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Developers seek info on sewer limits

March 29, 2005|by KAREN HANNA

karenh@herald-mail.com

WASHINGTON COUNTY - Hagerstown Water and Sewer Manager David Shindle said he believes despite Maryland Department of the Environment restrictions, the sewage needs of new buildings planned by developers can be met in the years ahead.

"Our objective is to create a plan that we can continue to grow at a healthful and manageable pace that everyone can work with," Shindle said during a meeting Monday afternoon.

About 25 developers attended the meeting with Shindle and Hagerstown Planning Director Kathleen Maher to learn more about restrictions set forth by a consent agreement reached in January by the city and the Maryland Department of the Environment.

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Developers who spoke Monday worried the consent agreement might hamper their projects.

Hagerstown attorney Roger Schlossberg said the city should provide a consistent way for developers to determine whether their projects would receive enough sewage capacity to proceed.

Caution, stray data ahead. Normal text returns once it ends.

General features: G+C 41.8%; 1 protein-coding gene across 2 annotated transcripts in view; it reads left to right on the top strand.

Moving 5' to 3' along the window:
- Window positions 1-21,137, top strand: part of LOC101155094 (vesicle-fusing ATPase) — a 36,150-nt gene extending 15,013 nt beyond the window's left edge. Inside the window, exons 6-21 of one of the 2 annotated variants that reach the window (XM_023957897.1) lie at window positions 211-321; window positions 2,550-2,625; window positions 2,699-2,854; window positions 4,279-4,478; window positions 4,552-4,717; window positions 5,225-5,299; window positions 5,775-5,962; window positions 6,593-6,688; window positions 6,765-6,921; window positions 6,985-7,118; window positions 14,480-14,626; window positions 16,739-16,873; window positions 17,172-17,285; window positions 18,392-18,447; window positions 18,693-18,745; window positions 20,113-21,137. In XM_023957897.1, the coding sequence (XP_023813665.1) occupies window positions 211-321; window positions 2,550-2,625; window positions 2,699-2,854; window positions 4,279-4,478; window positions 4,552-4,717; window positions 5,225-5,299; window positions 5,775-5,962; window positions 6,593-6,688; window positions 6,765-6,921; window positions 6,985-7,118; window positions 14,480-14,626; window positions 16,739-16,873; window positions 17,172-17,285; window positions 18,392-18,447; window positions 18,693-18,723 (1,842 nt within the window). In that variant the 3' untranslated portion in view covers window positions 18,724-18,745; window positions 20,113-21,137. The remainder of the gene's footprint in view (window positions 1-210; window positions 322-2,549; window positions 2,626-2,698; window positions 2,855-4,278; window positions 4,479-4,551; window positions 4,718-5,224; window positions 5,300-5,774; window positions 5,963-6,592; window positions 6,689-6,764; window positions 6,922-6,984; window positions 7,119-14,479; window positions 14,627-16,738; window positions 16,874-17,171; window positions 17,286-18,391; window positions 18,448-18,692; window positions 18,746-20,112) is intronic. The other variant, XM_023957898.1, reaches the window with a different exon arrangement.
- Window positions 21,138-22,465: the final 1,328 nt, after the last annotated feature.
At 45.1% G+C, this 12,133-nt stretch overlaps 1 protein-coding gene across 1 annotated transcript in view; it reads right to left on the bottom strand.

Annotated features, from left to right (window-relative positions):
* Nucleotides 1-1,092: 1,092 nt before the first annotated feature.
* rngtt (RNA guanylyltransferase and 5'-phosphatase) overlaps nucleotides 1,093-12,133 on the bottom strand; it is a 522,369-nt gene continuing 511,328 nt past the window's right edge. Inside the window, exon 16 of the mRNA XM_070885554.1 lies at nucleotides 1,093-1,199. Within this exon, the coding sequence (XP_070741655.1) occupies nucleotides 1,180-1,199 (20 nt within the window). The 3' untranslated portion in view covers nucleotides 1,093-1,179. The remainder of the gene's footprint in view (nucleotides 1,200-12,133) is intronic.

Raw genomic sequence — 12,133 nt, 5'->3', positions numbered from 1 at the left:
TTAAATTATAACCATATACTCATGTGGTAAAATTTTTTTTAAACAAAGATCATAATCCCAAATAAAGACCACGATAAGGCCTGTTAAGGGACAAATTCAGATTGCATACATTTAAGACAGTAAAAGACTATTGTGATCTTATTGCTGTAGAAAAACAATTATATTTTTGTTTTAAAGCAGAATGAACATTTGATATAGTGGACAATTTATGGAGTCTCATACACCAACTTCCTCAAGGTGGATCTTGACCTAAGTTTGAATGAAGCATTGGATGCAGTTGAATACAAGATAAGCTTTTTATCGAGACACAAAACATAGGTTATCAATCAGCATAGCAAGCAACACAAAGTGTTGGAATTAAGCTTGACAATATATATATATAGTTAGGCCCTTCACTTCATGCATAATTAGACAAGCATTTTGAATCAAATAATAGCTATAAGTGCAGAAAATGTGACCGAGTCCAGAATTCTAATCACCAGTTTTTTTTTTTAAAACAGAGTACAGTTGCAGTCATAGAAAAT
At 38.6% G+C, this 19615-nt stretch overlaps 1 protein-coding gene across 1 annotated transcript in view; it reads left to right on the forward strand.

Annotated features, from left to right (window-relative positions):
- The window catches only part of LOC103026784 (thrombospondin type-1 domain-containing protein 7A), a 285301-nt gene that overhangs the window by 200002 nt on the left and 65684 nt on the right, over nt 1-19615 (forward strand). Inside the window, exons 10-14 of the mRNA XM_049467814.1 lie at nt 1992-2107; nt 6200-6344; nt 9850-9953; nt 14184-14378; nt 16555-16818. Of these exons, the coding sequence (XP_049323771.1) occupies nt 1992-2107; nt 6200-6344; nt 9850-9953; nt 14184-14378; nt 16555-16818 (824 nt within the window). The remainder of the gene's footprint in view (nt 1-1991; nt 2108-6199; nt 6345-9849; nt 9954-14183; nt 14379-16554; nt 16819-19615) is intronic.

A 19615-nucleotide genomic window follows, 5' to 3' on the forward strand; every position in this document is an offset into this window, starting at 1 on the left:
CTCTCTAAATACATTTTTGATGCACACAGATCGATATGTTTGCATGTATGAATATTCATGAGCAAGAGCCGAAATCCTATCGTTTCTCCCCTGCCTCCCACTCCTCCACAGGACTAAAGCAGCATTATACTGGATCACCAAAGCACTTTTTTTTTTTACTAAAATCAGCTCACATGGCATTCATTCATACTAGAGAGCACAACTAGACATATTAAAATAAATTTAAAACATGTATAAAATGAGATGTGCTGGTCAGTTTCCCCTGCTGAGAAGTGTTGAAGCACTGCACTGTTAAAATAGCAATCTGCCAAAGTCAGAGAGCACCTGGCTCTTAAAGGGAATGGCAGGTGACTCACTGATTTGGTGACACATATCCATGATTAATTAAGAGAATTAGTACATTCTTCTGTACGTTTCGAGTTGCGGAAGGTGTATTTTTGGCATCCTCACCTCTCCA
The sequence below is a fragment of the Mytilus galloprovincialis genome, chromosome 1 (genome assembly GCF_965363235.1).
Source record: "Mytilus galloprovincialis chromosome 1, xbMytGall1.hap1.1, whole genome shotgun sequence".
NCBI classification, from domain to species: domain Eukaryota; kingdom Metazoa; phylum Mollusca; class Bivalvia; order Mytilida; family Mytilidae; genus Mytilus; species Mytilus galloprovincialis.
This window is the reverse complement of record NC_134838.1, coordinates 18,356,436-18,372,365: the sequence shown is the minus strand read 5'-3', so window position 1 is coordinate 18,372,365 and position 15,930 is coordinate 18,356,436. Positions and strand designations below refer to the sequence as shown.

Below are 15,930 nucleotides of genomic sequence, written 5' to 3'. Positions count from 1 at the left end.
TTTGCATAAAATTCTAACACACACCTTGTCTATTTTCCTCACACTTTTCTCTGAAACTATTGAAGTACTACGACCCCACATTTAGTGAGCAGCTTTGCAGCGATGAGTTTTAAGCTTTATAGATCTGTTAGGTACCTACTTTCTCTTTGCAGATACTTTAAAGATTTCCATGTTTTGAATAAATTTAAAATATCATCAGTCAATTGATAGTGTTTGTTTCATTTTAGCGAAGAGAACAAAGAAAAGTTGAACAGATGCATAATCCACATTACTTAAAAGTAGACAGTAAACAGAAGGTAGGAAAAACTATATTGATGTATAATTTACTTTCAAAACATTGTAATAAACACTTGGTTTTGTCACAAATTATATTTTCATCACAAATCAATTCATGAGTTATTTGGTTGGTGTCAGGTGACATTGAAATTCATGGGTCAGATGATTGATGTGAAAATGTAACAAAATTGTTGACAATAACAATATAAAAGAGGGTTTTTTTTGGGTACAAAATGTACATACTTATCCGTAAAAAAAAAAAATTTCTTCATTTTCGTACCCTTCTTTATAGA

"All I want to know is the rules. All I want is to be practical, so I can keep moving forward and not be stopped," Schlossberg said.

According to the Interim Sewer Capacity Allocation Program, Hagerstown's sewer system is limited to 120,000 gallons a day of new sewer allocation a year. That is the equivalent of allowing 600 new homes per year to connect to the city's sewer system.

An agreement between the city and Washington County entitles areas outside Hagerstown that are served by the sewer system to receive 25 percent of capacity allocations.

Maher said a permanent plan is expected to be developed by May so that current City Council members don't "drop" the problem on newly elected members.

Shindle said the sewer system currently is rated for a capacity of 8 million gallons a day, but its load fluctuates and is susceptible to conditions such as heavy rain. Shindle said the sewer system handled as many as 30 million gallons a day during wet-weather conditions in 2003 and 2004.

Because of overflows, pollutants spilled into Antietam Creek at times over the last five years, leading to state sanctions and the development of the consent agreement.

Shindle said the system will undergo several phases of upgrades within the next few years. Although capacity increases will be restrained by state caps on the amount of nutrients that can be released by wastewater treatment plants, the upgrades could allow the sewer system to provide more hookups.

Shindle said after the meeting that he believes concerns about how the limitations will affect development can be worked out.

"I think we'll be able to accommodate everybody over time that is in the pipeline right now," Shindle said.

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